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Articles by Keyword - Food Safety
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Features: Critical Clues from Clams
When William Lyman Underwood (1864-1929) sought advice about swollen cans of food from Massachusetts Institute of Technology Professor William T. Sedgwick in late 1895, he planted the seed for research that would become the scientific underpinnings of canned food safety.
Departments: Keep Refrigeration Units Clean
The recent Listeria outbreak has brought to life a new set of questions for the retail food industry. One question involves the sanitation of refrigeration units. Commercial refrigeration/freezer units are the heart of every retail food business. Keeping these units cleaned and working properly ensures not only the safety but also the quality of each product.
Departments: Capitalize on Pest Technology
Technology is constantly changing the way we live our lives and conduct business. In the past, technological inventions like canned goods, pasteurization, and freeze drying allowed for widespread distribution of goods and long-lasting food preservation. These innovations in food processing supported a newly developing culture of convenience.
Departments: All Hands on Deck
An observational study conducted by the CDC that 8.6 hand washes by restaurant staff per employee hour were required to comply with the FDA’s Model Food Code.1 Consensus among both operators and regulators is that that is never going to happen. However, the study’s results beg the question: If 8.6 is the ideal safe level, what is the risk when hand washing frequency is, on average, 0.5 times per employee hour? Based on foodborne illness data and the increasing frequency of shuttered...
Departments: Fine Tune Your Compliance
HACCP systems have been required in a number of food manufacturing categories for many years and continue to expand as the standard model for all categories in the food industry and supply chain. Validation, an important component of HACCP Principle 6 verification, is not a new concept to the food industry. However, the subject of validation is not always well understood by those individuals who perform food safety and quality audits to determine compliance with current regulatory and industry standards.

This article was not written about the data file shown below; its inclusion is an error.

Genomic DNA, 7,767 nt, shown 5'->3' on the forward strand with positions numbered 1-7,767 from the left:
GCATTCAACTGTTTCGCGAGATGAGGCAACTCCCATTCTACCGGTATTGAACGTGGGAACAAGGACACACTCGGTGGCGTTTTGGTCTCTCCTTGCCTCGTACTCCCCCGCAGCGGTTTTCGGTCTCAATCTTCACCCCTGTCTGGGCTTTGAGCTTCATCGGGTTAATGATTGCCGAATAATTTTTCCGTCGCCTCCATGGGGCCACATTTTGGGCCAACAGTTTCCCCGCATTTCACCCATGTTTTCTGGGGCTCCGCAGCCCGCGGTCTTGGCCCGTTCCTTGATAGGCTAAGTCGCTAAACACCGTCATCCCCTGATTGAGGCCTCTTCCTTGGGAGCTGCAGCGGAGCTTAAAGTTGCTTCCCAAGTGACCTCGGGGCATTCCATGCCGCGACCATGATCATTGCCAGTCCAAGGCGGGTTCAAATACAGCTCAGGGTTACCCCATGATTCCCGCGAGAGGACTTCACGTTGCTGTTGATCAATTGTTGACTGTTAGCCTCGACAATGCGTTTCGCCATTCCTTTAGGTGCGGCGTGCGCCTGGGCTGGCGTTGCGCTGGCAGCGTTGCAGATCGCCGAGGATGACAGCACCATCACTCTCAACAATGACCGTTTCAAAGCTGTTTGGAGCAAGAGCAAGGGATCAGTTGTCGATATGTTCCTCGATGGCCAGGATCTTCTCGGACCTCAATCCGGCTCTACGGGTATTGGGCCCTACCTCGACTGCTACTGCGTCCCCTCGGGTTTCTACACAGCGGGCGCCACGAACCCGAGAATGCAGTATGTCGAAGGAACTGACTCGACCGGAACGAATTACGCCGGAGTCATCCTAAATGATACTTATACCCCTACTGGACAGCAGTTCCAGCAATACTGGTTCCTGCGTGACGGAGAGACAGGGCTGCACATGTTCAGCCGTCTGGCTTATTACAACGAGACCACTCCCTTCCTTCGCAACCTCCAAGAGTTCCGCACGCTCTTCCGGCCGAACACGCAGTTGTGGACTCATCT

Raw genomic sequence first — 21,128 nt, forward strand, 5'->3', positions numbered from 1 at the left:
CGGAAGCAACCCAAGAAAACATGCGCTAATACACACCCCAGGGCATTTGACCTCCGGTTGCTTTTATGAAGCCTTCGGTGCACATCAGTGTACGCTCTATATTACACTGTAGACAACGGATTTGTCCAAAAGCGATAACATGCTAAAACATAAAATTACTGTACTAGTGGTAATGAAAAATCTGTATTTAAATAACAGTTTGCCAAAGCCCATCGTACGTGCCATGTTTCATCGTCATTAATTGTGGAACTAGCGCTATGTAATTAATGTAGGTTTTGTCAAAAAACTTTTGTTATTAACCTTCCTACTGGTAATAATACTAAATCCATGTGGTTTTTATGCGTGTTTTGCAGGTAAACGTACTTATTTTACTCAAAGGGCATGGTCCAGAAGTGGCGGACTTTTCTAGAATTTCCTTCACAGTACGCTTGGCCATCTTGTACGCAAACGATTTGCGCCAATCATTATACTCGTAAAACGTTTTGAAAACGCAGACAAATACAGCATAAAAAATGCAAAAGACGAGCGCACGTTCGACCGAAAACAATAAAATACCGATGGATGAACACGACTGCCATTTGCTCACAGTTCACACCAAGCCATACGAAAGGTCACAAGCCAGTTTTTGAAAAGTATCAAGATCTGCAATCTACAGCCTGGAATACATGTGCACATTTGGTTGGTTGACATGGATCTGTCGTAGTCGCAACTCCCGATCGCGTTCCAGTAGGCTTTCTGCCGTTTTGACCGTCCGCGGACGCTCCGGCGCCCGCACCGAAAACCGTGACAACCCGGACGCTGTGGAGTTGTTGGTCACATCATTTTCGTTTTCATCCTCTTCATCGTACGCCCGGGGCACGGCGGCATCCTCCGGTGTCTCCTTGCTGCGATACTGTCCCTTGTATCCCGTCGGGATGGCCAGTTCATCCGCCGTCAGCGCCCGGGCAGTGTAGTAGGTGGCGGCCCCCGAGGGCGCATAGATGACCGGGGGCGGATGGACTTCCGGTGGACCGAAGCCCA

Departments: The Lab Revolution
Now, more than ever, food manufacturers are looking to lab science for safe and speedy answers, especially when it comes to allergens. Food allergies are a public health liability that affects both business and the consumer. More than 12 million Americans have food allergies, and many more are underdiagnosed or ignored.
News: Key Points of FSMA
The FDA has been given the authority to issue a food recall directly, without the requirement for hard evidence of contamination. The agency is now empowered to seize food that it has any reason to believe is contaminated, adulterated, or misbranded. This change was designed to focus the FDA on prevention, moving away from its current reactive role. If the FDA issues a food recall, it also has power to suspend any food facility’s production should the agency decide that there is an associated health...
News: Nuts and Bolts of FSMA
Because a breakdown at any point in the farm-to-table food supply chain can threaten the health and safety of consumers and cause serious financial repercussions for food manufacturers, the FSMA integrates with and expands the FDA’s currently established safety practices for poultry, seafood, juice, produce, and eggs, making prevention easier throughout the domestic and international food system.
Under FSMA, enacted in January 2011, the FDA is responsible for mitigating food safety problems by using science- and risk-based approaches to oversee about 80% of the nation’s domestic and imported food supplies. The plan includes establishing minimum produce safety standards, exercising the authority to order mandatory recalls of suspected food products, conducting a broad range of food facility inspections, establishing a comprehensive product tracing system, holding imported food products to the...
Departments: Clean Up Your Act
With news of foodborne outbreaks surfacing practically every week, frantic searches for the culprits often boil down to one issue: cleanliness.